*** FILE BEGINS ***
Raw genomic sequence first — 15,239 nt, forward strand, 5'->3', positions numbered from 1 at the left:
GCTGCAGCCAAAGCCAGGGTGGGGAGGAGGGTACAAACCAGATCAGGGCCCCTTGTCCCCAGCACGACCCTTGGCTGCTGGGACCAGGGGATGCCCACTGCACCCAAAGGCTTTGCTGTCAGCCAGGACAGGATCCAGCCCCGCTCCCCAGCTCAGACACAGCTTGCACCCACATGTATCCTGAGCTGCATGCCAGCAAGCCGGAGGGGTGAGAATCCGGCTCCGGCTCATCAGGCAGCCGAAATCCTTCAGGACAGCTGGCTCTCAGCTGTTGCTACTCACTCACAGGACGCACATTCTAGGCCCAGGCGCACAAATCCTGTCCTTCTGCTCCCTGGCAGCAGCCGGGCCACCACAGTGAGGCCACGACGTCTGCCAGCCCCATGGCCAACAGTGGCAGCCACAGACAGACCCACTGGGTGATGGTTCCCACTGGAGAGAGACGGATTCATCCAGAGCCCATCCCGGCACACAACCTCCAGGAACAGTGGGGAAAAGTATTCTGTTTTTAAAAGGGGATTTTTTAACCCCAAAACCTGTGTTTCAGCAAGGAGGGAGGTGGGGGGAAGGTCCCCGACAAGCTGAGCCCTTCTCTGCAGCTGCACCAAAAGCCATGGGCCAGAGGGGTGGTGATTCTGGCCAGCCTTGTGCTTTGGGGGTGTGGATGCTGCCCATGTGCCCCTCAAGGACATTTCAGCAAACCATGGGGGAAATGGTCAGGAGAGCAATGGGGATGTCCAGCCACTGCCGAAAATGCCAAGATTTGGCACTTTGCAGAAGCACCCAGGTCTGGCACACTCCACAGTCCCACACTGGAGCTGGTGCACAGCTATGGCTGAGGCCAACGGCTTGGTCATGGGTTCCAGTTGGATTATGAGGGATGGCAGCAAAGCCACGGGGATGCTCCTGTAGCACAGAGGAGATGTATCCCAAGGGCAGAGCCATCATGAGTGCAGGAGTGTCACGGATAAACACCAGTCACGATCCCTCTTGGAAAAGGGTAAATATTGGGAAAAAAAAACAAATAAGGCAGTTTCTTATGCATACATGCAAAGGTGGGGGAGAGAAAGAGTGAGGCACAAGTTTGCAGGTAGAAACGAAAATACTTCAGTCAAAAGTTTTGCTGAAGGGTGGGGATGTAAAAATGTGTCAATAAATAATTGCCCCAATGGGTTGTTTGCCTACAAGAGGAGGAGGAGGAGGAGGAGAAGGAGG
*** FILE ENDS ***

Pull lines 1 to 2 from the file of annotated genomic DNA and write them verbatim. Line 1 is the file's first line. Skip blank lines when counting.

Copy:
Raw genomic sequence first — 15,239 nt, forward strand, 5'->3', positions numbered from 1 at the left:
GCTGCAGCCAAAGCCAGGGTGGGGAGGAGGGTACAAACCAGATCAGGGCCCCTTGTCCCCAGCACGACCCTTGGCTGCTGGGACCAGGGGATGCCCACTGCACCCAAAGGCTTTGCTGTCAGCCAGGACAGGATCCAGCCCCGCTCCCCAGCTCAGACACAGCTTGCACCCACATGTATCCTGAGCTGCATGCCAGCAAGCCGGAGGGGTGAGAATCCGGCTCCGGCTCATCAGGCAGCCGAAATCCTTCAGGACAGCTGGCTCTCAGCTGTTGCTACTCACTCACAGGACGCACATTCTAGGCCCAGGCGCACAAATCCTGTCCTTCTGCTCCCTGGCAGCAGCCGGGCCACCACAGTGAGGCCACGACGTCTGCCAGCCCCATGGCCAACAGTGGCAGCCACAGACAGACCCACTGGGTGATGGTTCCCACTGGAGAGAGACGGATTCATCCAGAGCCCATCCCGGCACACAACCTCCAGGAACAGTGGGGAAAAGTATTCTGTTTTTAAAAGGGGATTTTTTAACCCCAAAACCTGTGTTTCAGCAAGGAGGGAGGTGGGGGGAAGGTCCCCGACAAGCTGAGCCCTTCTCTGCAGCTGCACCAAAAGCCATGGGCCAGAGGGGTGGTGATTCTGGCCAGCCTTGTGCTTTGGGGGTGTGGATGCTGCCCATGTGCCCCTCAAGGACATTTCAGCAAACCATGGGGGAAATGGTCAGGAGAGCAATGGGGATGTCCAGCCACTGCCGAAAATGCCAAGATTTGGCACTTTGCAGAAGCACCCAGGTCTGGCACACTCCACAGTCCCACACTGGAGCTGGTGCACAGCTATGGCTGAGGCCAACGGCTTGGTCATGGGTTCCAGTTGGATTATGAGGGATGGCAGCAAAGCCACGGGGATGCTCCTGTAGCACAGAGGAGATGTATCCCAAGGGCAGAGCCATCATGAGTGCAGGAGTGTCACGGATAAACACCAGTCACGATCCCTCTTGGAAAAGGGTAAATATTGGGAAAAAAAAACAAATAAGGCAGTTTCTTATGCATACATGCAAAGGTGGGGGAGAGAAAGAGTGAGGCACAAGTTTGCAGGTAGAAACGAAAATACTTCAGTCAAAAGTTTTGCTGAAGGGTGGGGATGTAAAAATGTGTCAATAAATAATTGCCCCAATGGGTTGTTTGCCTACAAGAGGAGGAGGAGGAGGAGGAGAAGGAGG